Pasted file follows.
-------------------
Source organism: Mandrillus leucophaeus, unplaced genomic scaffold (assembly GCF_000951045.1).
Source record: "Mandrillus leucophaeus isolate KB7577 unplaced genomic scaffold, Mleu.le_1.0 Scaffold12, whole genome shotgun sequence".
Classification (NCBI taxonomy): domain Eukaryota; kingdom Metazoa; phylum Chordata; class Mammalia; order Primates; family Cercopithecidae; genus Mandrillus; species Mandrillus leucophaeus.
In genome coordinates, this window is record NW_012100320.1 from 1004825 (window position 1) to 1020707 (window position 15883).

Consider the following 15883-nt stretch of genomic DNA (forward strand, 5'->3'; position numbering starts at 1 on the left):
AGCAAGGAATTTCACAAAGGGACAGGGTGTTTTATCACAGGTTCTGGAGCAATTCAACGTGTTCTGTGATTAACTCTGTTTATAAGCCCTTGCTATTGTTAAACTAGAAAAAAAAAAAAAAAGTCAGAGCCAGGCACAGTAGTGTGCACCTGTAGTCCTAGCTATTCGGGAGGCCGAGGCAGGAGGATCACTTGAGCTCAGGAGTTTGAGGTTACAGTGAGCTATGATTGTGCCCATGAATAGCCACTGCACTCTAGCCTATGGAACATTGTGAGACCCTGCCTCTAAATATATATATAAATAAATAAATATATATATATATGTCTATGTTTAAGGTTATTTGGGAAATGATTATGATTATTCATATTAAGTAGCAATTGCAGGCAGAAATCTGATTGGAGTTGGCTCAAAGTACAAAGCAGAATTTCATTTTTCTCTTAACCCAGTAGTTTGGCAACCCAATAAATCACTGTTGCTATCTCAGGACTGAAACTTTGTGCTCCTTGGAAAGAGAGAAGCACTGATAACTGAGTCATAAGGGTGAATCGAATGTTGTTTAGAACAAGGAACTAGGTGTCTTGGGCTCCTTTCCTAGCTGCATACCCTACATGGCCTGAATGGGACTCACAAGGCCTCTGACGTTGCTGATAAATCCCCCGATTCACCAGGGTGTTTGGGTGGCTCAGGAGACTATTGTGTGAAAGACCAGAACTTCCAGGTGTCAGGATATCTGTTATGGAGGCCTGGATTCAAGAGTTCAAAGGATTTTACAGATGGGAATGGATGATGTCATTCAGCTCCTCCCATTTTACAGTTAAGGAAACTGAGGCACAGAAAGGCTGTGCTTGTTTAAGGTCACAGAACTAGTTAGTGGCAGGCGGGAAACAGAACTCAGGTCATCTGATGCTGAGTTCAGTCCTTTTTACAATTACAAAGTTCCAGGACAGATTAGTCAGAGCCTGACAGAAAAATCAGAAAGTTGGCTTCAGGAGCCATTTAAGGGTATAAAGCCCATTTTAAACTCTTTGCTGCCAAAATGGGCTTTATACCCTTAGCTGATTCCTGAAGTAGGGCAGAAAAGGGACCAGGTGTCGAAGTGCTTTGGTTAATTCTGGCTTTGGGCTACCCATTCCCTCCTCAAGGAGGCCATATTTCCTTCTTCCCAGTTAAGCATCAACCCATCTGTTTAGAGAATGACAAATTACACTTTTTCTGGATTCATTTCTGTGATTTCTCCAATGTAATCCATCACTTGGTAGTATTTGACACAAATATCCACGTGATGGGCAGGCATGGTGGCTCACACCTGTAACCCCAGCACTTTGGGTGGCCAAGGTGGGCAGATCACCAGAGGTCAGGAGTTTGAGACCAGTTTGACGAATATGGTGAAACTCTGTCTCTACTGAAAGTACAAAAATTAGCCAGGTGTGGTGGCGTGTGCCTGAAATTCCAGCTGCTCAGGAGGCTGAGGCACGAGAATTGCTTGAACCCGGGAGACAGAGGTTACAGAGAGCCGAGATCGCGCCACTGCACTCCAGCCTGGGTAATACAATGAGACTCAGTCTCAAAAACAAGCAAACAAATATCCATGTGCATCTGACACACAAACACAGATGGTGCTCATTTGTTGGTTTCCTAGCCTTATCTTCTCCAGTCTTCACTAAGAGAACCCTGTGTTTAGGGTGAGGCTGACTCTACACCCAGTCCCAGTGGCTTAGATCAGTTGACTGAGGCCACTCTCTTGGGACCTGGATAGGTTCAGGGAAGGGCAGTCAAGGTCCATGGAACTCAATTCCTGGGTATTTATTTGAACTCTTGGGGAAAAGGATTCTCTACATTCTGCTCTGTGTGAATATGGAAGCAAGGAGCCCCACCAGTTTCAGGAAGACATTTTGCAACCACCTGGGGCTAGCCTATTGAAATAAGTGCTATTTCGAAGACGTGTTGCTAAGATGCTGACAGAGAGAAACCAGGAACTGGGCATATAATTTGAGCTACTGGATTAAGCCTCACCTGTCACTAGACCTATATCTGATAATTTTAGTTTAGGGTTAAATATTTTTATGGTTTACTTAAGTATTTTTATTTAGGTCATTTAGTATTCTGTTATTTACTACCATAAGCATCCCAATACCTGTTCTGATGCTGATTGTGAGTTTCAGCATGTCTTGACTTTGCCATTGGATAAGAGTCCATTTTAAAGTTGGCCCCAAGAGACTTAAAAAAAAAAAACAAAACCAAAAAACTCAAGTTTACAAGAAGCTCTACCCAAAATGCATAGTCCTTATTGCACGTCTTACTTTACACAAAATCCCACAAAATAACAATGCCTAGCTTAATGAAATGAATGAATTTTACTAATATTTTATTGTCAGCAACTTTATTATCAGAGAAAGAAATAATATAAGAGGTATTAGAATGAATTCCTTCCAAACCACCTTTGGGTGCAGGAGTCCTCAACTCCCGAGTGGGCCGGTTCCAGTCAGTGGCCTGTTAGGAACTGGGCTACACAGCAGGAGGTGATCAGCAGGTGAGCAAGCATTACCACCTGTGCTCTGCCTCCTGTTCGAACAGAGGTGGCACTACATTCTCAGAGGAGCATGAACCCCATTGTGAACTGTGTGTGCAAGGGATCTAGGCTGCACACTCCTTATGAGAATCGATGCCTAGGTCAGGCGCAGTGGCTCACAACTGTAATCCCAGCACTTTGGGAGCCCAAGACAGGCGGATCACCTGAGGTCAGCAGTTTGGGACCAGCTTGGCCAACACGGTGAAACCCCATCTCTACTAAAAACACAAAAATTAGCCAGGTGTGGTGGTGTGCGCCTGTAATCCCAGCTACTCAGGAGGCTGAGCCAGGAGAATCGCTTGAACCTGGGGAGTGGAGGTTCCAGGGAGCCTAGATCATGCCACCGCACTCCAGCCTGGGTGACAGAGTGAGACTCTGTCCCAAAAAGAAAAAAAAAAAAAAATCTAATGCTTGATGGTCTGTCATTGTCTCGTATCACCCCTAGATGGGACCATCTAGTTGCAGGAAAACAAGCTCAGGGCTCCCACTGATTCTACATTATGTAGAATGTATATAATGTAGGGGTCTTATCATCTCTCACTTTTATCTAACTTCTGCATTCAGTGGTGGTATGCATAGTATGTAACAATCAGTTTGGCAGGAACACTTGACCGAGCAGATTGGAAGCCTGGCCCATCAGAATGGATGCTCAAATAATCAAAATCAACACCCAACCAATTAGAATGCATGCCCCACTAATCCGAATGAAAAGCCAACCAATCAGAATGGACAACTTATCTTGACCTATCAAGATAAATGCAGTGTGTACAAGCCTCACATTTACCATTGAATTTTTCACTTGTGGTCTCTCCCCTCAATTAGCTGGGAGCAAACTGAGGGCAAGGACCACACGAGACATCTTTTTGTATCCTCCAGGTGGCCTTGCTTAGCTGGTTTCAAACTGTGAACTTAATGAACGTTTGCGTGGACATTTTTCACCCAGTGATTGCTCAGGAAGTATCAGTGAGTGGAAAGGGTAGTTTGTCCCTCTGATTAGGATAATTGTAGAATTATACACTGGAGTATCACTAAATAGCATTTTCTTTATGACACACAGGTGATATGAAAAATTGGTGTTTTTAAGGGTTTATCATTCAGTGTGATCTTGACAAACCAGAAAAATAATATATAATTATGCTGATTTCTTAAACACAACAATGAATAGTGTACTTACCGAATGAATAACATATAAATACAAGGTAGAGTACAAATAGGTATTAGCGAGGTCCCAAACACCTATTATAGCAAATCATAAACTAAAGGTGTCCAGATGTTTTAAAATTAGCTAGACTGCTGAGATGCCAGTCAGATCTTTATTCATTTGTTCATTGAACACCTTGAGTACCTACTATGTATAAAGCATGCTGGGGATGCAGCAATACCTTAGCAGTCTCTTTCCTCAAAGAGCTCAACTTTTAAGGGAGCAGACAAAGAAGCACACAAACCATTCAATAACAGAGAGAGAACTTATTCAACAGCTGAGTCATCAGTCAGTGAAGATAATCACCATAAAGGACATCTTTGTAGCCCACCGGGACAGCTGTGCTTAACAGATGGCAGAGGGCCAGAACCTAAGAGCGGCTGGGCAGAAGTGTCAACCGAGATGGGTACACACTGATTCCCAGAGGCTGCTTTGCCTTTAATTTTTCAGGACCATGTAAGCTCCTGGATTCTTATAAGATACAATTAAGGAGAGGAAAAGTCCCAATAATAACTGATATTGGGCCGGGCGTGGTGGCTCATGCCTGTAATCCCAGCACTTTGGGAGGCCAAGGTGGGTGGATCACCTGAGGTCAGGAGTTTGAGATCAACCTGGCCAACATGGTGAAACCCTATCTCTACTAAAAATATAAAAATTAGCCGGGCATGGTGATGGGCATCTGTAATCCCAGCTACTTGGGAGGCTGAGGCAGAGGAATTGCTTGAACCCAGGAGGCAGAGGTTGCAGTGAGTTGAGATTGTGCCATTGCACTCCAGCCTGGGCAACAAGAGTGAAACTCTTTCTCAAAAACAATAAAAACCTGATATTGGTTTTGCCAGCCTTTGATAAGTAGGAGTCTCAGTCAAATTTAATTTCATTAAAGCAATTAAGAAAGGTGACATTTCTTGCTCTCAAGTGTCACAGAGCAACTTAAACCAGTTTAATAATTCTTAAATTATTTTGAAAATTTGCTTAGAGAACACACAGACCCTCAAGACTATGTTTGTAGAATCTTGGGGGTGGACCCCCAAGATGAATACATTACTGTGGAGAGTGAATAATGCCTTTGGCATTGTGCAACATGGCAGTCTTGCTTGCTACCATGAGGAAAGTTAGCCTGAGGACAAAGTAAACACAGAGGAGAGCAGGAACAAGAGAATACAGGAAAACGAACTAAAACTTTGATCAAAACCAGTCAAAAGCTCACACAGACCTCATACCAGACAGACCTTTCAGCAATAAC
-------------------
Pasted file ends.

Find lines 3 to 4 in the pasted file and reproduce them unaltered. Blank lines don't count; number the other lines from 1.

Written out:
Classification (NCBI taxonomy): domain Eukaryota; kingdom Metazoa; phylum Chordata; class Mammalia; order Primates; family Cercopithecidae; genus Mandrillus; species Mandrillus leucophaeus.
In genome coordinates, this window is record NW_012100320.1 from 1004825 (window position 1) to 1020707 (window position 15883).